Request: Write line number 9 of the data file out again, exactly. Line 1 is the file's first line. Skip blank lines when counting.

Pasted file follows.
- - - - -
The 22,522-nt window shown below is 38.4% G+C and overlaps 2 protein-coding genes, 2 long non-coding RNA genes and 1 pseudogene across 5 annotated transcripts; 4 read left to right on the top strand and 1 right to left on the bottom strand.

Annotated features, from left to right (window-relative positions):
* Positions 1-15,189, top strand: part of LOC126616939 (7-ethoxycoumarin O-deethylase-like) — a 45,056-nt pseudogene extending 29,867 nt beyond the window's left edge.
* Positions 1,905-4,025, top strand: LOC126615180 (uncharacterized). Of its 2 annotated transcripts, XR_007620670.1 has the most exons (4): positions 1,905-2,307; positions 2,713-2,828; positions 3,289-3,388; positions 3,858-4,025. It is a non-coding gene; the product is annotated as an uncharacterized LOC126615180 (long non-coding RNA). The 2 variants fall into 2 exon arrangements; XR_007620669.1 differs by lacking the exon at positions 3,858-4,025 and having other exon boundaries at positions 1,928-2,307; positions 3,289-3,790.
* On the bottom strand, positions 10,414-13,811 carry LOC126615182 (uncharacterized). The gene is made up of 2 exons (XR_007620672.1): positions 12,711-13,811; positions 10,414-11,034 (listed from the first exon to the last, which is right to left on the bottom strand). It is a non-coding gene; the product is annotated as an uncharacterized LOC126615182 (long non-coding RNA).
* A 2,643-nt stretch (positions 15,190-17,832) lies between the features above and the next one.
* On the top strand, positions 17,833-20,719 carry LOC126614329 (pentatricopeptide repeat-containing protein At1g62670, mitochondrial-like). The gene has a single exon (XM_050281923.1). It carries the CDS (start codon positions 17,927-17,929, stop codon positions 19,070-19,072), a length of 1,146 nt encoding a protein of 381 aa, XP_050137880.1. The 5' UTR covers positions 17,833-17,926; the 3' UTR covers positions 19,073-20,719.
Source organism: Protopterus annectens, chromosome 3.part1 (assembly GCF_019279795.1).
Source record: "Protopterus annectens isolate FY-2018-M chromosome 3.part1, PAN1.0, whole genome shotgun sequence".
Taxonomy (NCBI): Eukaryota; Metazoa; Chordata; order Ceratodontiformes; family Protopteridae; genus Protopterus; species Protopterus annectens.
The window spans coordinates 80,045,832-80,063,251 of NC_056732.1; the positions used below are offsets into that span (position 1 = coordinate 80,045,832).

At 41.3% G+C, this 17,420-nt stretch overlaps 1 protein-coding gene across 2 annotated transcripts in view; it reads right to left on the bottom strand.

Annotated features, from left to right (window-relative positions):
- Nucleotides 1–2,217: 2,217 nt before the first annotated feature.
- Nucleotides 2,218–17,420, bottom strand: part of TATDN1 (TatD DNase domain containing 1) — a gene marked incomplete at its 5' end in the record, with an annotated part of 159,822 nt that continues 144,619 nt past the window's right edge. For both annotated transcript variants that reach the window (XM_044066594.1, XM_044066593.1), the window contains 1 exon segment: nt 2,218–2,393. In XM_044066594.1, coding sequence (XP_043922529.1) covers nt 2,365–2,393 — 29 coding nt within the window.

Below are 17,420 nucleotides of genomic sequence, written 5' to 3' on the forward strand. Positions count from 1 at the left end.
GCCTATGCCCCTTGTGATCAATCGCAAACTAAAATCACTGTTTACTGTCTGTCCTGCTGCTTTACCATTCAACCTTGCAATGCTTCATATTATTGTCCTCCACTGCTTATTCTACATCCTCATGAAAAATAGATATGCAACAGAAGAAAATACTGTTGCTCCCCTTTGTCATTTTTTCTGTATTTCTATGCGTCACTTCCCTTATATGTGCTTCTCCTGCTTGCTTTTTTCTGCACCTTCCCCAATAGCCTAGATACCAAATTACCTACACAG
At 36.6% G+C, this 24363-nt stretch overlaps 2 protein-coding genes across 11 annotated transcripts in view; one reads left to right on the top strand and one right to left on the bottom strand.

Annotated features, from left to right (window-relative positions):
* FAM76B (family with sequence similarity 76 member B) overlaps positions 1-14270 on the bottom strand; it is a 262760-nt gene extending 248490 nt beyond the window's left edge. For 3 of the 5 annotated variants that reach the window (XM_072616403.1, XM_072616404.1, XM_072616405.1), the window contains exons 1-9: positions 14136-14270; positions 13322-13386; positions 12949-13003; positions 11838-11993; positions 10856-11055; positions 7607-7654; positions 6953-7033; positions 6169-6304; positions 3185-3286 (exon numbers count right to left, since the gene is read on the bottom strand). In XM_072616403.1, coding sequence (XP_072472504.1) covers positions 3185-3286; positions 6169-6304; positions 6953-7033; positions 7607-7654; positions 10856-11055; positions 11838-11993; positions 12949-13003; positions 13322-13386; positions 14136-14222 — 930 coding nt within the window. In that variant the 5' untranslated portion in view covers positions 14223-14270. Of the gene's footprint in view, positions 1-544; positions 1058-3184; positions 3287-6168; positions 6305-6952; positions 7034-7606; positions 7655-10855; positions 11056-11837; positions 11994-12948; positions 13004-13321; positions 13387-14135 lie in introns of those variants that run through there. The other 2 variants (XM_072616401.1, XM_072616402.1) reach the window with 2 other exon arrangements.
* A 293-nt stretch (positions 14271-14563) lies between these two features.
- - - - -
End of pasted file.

Source record: "Protopterus annectens isolate FY-2018-M chromosome 3.part1, PAN1.0, whole genome shotgun sequence".